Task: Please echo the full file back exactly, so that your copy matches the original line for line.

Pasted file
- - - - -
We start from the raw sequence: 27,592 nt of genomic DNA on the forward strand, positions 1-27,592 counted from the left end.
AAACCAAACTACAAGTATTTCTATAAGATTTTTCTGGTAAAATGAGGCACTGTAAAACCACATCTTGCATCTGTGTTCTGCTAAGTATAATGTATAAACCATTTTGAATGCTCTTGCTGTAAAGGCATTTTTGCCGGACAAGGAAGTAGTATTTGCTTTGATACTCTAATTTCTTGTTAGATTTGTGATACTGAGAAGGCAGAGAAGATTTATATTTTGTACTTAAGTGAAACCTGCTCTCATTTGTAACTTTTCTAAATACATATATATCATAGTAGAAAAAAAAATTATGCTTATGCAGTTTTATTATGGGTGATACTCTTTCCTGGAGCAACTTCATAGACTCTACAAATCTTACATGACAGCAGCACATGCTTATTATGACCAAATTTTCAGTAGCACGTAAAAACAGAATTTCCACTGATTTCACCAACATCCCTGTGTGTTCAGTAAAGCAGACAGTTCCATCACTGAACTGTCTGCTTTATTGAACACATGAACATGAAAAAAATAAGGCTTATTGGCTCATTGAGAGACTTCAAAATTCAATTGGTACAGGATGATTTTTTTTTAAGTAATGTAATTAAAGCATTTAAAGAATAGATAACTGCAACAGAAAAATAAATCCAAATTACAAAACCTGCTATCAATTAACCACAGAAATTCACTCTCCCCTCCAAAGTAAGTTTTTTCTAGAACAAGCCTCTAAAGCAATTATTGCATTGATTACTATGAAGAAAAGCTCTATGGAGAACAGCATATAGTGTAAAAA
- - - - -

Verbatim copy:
We start from the raw sequence: 27,592 nt of genomic DNA on the forward strand, positions 1-27,592 counted from the left end.
AAACCAAACTACAAGTATTTCTATAAGATTTTTCTGGTAAAATGAGGCACTGTAAAACCACATCTTGCATCTGTGTTCTGCTAAGTATAATGTATAAACCATTTTGAATGCTCTTGCTGTAAAGGCATTTTTGCCGGACAAGGAAGTAGTATTTGCTTTGATACTCTAATTTCTTGTTAGATTTGTGATACTGAGAAGGCAGAGAAGATTTATATTTTGTACTTAAGTGAAACCTGCTCTCATTTGTAACTTTTCTAAATACATATATATCATAGTAGAAAAAAAAATTATGCTTATGCAGTTTTATTATGGGTGATACTCTTTCCTGGAGCAACTTCATAGACTCTACAAATCTTACATGACAGCAGCACATGCTTATTATGACCAAATTTTCAGTAGCACGTAAAAACAGAATTTCCACTGATTTCACCAACATCCCTGTGTGTTCAGTAAAGCAGACAGTTCCATCACTGAACTGTCTGCTTTATTGAACACATGAACATGAAAAAAATAAGGCTTATTGGCTCATTGAGAGACTTCAAAATTCAATTGGTACAGGATGATTTTTTTTTAAGTAATGTAATTAAAGCATTTAAAGAATAGATAACTGCAACAGAAAAATAAATCCAAATTACAAAACCTGCTATCAATTAACCACAGAAATTCACTCTCCCCTCCAAAGTAAGTTTTTTCTAGAACAAGCCTCTAAAGCAATTATTGCATTGATTACTATGAAGAAAAGCTCTATGGAGAACAGCATATAGTGTAAAAA